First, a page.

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Review-Black Lightning S3:EP14 / The Book of War (Chapter One) – Homecoming

Black Lightning -- "The Book of War: Chapter One: Homecoming" -- Image Number: BLK314a_0270b.jpg -- Pictured: Jill Scott as Lady Eve -- Photo: Annette Brown/The CW -- © 2020 The CW Network, LLC. All rights reserved.

Black Lightning S3:EP14 / The Book of War (Chapter One) – Homecoming

Directed By: Benny Boom

Written By: Brusta Brown & John Mitchell Todd

There is a lot to unpack once “Homecoming” gets started. The major fallout from “Grab the Straps” has friends and foes reestablish their relationships and tenuous alliances (or betrayals) amongst themselves. There is a surprising amount of backstory and exposition, but it’s pleasantly presented and appreciated.

It is hard to pick out a central story here, but what stood out are the new and interesting Lady Eve (Jill Scott) and Lala (William Catlett) portions, which sadly feel too late in the game. All the other times I’ve mentioned in previous reviews where there was a lull or drudgery in the narrative could have been used to explore this more intriguing side story that takes place independent of the Pierces, ASA and Markovia. By the merit of their performances alone, I can easily overlook the ‘comic book-y’ trope that allowed these resurrected characters from season one to be alive and well. The voluptuous plus-sized Jill Scoot brings her devilish charisma we should know and love from season one. It is almost as if she simply changed professions – from a mob boss posing as a funeral director to a brothel Madame – and never left. The underdog that is Catlett’s character always seems to be getting the short end of the stick no matter how hard he tries. I am however sad to see the absolute absence of the haunting apparitions of his tattooed victims that had added such depth to the already tortured character.

Black Lightning — “The Book of War: Chapter One: Homecoming” — Image Number: BLK314a_0052b.jpg — Pictured (L-R): Cress Williams as Jefferson, Christine Adams as Lynn and James Remar as Gambi — Photo: Annette Brown/The CW — © 2020 The CW Network, LLC. All rights reserved.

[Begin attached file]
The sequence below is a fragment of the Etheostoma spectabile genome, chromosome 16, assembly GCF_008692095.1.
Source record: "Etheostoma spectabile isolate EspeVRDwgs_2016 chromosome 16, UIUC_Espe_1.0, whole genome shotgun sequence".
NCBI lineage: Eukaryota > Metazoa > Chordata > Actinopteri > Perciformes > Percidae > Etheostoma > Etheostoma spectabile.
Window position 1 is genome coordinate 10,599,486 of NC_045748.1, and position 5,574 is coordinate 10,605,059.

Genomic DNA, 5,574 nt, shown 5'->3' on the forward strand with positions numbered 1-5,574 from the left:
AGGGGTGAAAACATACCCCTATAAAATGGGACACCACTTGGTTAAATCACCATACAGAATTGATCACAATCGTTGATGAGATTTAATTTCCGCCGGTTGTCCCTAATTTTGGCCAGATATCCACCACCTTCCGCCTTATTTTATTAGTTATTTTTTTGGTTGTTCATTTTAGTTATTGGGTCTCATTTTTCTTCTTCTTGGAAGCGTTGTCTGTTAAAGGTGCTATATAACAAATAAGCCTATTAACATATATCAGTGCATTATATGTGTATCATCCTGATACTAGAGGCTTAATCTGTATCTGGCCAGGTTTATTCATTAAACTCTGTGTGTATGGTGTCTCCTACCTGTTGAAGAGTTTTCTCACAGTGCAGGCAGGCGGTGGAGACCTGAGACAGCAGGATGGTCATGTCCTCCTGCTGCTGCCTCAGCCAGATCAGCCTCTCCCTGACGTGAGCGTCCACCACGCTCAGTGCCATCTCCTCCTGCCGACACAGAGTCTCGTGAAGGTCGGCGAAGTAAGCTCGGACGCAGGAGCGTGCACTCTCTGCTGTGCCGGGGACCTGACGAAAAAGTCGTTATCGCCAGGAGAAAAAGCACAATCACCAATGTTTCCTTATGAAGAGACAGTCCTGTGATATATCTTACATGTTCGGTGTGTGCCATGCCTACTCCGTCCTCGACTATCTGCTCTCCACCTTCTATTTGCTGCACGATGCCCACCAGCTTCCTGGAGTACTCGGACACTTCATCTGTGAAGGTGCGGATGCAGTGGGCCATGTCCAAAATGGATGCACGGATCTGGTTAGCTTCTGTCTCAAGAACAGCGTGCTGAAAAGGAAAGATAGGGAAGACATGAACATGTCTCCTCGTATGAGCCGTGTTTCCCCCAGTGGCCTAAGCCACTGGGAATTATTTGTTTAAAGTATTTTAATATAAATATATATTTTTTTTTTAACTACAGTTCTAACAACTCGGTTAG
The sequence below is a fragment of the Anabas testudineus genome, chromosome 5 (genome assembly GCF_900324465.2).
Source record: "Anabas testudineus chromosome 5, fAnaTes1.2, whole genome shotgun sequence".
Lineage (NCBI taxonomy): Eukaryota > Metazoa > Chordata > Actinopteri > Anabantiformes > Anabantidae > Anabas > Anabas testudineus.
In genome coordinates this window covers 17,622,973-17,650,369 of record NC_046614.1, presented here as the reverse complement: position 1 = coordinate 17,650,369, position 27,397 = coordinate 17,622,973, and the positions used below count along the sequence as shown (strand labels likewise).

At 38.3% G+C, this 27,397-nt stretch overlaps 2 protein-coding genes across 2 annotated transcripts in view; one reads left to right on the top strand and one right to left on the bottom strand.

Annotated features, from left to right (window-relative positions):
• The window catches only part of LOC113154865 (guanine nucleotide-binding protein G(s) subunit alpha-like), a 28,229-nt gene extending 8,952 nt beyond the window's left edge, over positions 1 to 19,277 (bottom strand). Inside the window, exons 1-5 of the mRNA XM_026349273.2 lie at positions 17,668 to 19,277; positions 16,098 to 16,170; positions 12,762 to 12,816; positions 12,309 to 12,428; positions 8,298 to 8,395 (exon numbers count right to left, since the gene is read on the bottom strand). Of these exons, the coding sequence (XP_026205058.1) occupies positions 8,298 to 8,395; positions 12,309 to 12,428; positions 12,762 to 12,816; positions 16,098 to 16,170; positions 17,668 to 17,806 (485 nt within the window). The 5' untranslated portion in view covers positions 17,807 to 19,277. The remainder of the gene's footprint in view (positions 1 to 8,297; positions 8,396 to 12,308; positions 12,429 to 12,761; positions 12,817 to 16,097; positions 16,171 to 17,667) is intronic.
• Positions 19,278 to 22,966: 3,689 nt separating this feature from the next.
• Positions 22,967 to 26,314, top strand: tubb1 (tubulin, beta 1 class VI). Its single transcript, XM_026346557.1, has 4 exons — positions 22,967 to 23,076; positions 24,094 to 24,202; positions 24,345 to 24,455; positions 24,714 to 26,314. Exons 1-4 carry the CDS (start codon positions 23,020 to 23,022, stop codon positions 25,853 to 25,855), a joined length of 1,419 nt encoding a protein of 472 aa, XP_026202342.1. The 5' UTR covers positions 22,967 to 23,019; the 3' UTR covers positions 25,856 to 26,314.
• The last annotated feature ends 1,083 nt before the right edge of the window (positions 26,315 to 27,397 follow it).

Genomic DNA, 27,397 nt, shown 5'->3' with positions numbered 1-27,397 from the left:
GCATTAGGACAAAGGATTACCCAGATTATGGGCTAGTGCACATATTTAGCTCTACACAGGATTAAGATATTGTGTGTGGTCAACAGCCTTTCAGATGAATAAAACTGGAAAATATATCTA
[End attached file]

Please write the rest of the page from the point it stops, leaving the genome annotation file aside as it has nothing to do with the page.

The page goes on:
Another standout moment is a somber family dinner scene. Ever since the season started, circumstances have kept the Pierces apart, and sometimes at odds, so it’s good to finally get them all reunited as a family. Not everything is rosy. Dr. Lynn Stewart still struggles with her drug addiction, now with the love and support of her reconciled ex and daughters. It’s good to have a realistic portrayal of drug addiction, as the struggle is an oftentimes never-ending one, with the road to recovery being far from easy or short, and the looming dread and caveat of a possible relapse. It also provides Christine’s character with a unique incited and empathy towards what Jefferson (and her daughters) does and goes through as a meta-human vigilante driven by justice. Anissa also is almost overbearingly protective of Jennifer, which mirrors Anissa’s relationship with her father’s “knowing what’s best” mentality.

To go over every other great section of this episode would be exhaustive. From the development of Jordan Calloway’s character Khalil and his evil programming alter ego Painkiller, there are some nice swan-song moments with him and a few other characters. Anyone familiar with the characters of Roy Harper or Thea Queen from the now-concluded series “Arrow” maybe seeing the writing on the wall with where Khalil may be heading. Then there is Peter’s scintillating past with Dr. Jace and Lady Eve; and Jennifer’s hypocritical advice to Brandon over killing Dr. Jace to avenge his mom, when Jennifer is adamant on cold-heartedly killing Agent Odell (and Tobias Whale in season two).

Then there is the miraculous return of the infamous McGuffin briefcase from last season which returns like the sequel bait it always was. Its inclusion gives us a cliché, but appreciated, origin story to the season finale’s big bad, Gravedigger who is the eleventh hour final boss of season three; much in the same way, Gregg Henry’s character Martin Proctor swooped in in the final episodes of season one to steal the thunder (pun intended) from Tobias Whale.

Black Lightning — “The Book of War: Chapter One: Homecoming” — Image Number: BLK314b_0284b.jpg — Pictured (L-R): Wayne Brady as Gravedigger (center) and Thomas Belgrey as Colonel Mosin (right) — Photo: Annette Brown/The CW — © 2020 The CW Network, LLC. All rights reserved.

Sincere accolades to Brusta Brown and John Mitchell Todd for their script, which was well structured and crammed with a lot of beats while not feeling disorienting, or the parts themselves feeling unnecessary. It’s been a while since an episode has been so pristine in its execution, and it’s high caliber only benefits from Benny’s direction. In short, as the third to last episode of season three careens towards its finale, “Homecoming” is very satisfying and story-heavy. If there was one regret is that, again, Lady Eve and Lala were not given enough prominence earlier this season.

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Hailing from the eastern-most Caribbean island of Barbados, Fabian Wood has long since been fascinated by the power of storytelling to inspire and invoke emotions – whether in film, comics or video games. No longer content to be just an avid comic book reader and video gamer, he’s eager to exercise his literary acumen as an aspiring writer and reviewer.

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